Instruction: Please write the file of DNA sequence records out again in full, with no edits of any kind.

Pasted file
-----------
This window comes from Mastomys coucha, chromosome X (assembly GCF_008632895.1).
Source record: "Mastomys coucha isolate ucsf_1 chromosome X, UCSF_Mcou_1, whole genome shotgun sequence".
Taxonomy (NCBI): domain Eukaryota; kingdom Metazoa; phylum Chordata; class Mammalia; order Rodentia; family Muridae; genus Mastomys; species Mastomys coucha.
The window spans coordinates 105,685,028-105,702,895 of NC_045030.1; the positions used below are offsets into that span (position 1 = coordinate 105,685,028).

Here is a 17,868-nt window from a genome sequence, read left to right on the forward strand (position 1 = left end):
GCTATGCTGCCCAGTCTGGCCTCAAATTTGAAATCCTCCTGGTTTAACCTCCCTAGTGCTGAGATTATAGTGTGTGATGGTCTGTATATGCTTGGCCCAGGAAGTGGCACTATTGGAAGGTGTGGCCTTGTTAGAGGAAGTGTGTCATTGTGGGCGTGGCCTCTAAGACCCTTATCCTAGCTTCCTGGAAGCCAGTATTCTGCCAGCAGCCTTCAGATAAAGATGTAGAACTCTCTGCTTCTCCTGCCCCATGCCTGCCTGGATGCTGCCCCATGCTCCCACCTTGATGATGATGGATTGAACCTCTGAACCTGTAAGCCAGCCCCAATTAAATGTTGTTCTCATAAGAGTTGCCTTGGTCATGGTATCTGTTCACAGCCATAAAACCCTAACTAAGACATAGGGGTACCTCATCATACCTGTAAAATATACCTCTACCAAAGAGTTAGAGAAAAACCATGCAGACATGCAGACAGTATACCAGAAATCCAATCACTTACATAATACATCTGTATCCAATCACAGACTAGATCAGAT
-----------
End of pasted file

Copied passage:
This window comes from Mastomys coucha, chromosome X (assembly GCF_008632895.1).
Source record: "Mastomys coucha isolate ucsf_1 chromosome X, UCSF_Mcou_1, whole genome shotgun sequence".
Taxonomy (NCBI): domain Eukaryota; kingdom Metazoa; phylum Chordata; class Mammalia; order Rodentia; family Muridae; genus Mastomys; species Mastomys coucha.
The window spans coordinates 105,685,028-105,702,895 of NC_045030.1; the positions used below are offsets into that span (position 1 = coordinate 105,685,028).

Here is a 17,868-nt window from a genome sequence, read left to right on the forward strand (position 1 = left end):
GCTATGCTGCCCAGTCTGGCCTCAAATTTGAAATCCTCCTGGTTTAACCTCCCTAGTGCTGAGATTATAGTGTGTGATGGTCTGTATATGCTTGGCCCAGGAAGTGGCACTATTGGAAGGTGTGGCCTTGTTAGAGGAAGTGTGTCATTGTGGGCGTGGCCTCTAAGACCCTTATCCTAGCTTCCTGGAAGCCAGTATTCTGCCAGCAGCCTTCAGATAAAGATGTAGAACTCTCTGCTTCTCCTGCCCCATGCCTGCCTGGATGCTGCCCCATGCTCCCACCTTGATGATGATGGATTGAACCTCTGAACCTGTAAGCCAGCCCCAATTAAATGTTGTTCTCATAAGAGTTGCCTTGGTCATGGTATCTGTTCACAGCCATAAAACCCTAACTAAGACATAGGGGTACCTCATCATACCTGTAAAATATACCTCTACCAAAGAGTTAGAGAAAAACCATGCAGACATGCAGACAGTATACCAGAAATCCAATCACTTACATAATACATCTGTATCCAATCACAGACTAGATCAGAT